Diplomatic passports

Police are not saying how many blank diplomatic passports were stolen by thieves who raided a warehouse belonging to the Serbia-Montenegro ministry of foreign affairs, reports Danas.

One for all you vertebrate biology types

Every once in a while one runs across a news item like this one about an apartment building in Šabac where the residents were left without telephones, electricity and heat because rats ate through the cables. A little gross, yes, and I know there is nothing special about Šabac here because rats are at home pretty much anywhere (but most of all, I think, in the NYC subways). But my question is: electrical cables? They will really eat metal? Wouldn't they be shocked? Your animalistic analyses, please.

Update: Andras found this answer from a "nuisance wildlife control company" in Orlando, Florida. It's illustrated, high "blecchhhh" factor.


A bit more about "Captain Dragan"

Mildly interesting: an Australian court has refused to grant bail for Dragan Vasiljković, and it looks fairly likely that he will be extradited to Croatia. More interesting: a short biography, describing the meteoric rise and soufflesque fall of Mr Vasiljković, with a dose of reserve about the charges against him, by Miloš Vasić in Vreme.


Prosecution abandons charges against Orhan Pamuk

The justice ministry refused to support (but also declined to oppose) the move to charge the celebrated writer Orhan Pamuk with a violation of Article 301 of the Turkish penal code, according to which it is illegal to insult the republic, parliament or any organs of state, or something called "Turkishness." The justice ministry's decision relieves the country of a source of embarassment, but also removes the most prominent object of prosecution from public attention, making it easier to continue to proceed against less well-known people charged with the same offence. Ironically, the prosecution was meant to punish Mr Pamuk for telling a Swiss magazine last year, "One million Armenians and 30,000 Kurds were killed in these lands, and nobody but me dares talk about it." Among other effects of the publicity surrounding the harassment of a major literary figure, more people than him are talking about it.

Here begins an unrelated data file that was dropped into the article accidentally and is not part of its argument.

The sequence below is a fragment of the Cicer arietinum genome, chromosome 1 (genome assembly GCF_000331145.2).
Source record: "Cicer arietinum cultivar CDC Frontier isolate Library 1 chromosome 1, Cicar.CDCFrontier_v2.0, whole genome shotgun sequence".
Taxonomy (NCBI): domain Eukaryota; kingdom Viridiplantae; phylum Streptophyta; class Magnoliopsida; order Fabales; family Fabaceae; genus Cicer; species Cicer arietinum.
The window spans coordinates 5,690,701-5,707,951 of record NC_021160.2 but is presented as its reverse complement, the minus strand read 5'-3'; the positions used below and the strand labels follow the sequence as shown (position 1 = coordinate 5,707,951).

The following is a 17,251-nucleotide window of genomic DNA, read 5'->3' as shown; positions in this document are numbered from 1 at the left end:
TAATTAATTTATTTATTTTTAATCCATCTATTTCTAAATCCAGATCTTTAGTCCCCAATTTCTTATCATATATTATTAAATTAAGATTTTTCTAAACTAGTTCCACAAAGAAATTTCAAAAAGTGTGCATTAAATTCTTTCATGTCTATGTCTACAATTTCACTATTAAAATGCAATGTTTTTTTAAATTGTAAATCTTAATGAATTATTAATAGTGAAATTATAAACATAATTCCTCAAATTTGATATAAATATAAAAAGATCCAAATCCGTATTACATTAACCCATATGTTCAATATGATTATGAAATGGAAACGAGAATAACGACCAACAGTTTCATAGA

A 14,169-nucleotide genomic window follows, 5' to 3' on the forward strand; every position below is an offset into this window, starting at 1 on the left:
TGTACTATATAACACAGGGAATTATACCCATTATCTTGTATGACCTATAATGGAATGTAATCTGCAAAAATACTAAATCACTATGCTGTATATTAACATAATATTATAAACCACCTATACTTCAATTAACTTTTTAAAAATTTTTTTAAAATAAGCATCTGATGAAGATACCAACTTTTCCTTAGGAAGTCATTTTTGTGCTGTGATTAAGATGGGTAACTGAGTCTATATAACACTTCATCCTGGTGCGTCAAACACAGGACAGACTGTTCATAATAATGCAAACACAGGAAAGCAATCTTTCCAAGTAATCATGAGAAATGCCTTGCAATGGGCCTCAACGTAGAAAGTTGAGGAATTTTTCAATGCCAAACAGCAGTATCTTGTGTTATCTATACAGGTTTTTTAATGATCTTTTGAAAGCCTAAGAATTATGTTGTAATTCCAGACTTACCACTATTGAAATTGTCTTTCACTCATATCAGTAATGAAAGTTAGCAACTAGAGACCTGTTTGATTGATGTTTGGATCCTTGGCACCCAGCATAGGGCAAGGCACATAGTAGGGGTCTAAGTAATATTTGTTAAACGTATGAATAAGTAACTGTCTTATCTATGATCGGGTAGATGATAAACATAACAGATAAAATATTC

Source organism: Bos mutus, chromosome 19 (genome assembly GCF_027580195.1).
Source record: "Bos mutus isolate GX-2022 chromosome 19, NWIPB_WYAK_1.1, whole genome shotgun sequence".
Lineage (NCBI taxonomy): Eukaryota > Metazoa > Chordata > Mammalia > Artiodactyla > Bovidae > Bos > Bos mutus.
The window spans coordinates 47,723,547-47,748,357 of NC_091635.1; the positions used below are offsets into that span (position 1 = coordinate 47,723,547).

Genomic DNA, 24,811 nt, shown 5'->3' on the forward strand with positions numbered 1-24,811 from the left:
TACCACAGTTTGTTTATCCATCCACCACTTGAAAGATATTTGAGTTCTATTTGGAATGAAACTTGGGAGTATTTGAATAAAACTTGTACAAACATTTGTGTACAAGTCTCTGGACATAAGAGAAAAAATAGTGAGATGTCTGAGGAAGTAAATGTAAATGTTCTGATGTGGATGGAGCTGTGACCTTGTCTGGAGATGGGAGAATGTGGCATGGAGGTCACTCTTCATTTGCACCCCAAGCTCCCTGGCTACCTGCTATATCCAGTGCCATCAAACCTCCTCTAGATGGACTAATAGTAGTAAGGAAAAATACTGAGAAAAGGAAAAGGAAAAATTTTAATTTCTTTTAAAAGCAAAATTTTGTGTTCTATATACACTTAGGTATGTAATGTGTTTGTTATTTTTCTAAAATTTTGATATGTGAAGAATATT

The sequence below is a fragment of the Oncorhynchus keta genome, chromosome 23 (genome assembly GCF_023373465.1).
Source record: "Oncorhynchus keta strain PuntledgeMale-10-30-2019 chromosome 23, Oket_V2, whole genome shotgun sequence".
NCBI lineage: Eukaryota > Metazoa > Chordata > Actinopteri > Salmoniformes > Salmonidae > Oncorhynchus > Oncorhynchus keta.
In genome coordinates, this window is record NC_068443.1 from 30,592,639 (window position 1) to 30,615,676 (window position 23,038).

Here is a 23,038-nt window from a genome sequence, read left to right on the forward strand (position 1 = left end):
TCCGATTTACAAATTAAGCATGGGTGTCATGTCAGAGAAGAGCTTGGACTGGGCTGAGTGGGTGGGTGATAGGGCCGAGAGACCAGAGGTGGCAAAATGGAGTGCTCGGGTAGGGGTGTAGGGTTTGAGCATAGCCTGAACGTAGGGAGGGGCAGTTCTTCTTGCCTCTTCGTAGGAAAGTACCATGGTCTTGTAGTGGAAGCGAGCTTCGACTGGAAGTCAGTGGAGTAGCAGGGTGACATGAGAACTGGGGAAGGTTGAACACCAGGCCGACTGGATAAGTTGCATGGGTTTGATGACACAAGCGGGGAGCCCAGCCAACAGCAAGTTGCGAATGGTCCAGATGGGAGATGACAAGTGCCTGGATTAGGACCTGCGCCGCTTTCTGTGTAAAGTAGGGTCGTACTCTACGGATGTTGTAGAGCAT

Coming: Extradition request for "Captain Dragan"

In an interview with Biljana Bašić for the daily Vjesnik, Croatian justice minister Vesna Škare-Ozbolt predicted that a request for the extradition of Dragan Vasiljković would be sent to Australia by Friday, which would be well within the 45-day period within which Australian law requires such requests to be made. The request will have to be accompanied by evidence that there is reason to make charges against Mr Vasiljković, as well as by assurances that he would not face a death penalty in the country to which extradition is requested. The charges against him so far are based on events in June and July 1991, and February 1993, for destruction of civilian objects, theft, and forced expulsion of civilians in Glina and in Gornji and Donji Viduševac, and for abuse of prisoners in Knin and Bruška. These are the charges developed by local prosecutors in Šibenik, but Ms Škare-Ozbolt leaves open in the interview the possibility that an eventual prosecution may move to another jurisdiction.

Update, 25 January: The Australian reports that Dragan Vasiljković's lawyer, George Draca (who is representing him together with Richard Thomas and Bradley Slowgrove), has announced a plan to challenge the arrest as "arbitrary detention" and demand his release. No details on what Mr Draca plans to argue is arbitrary about the detention.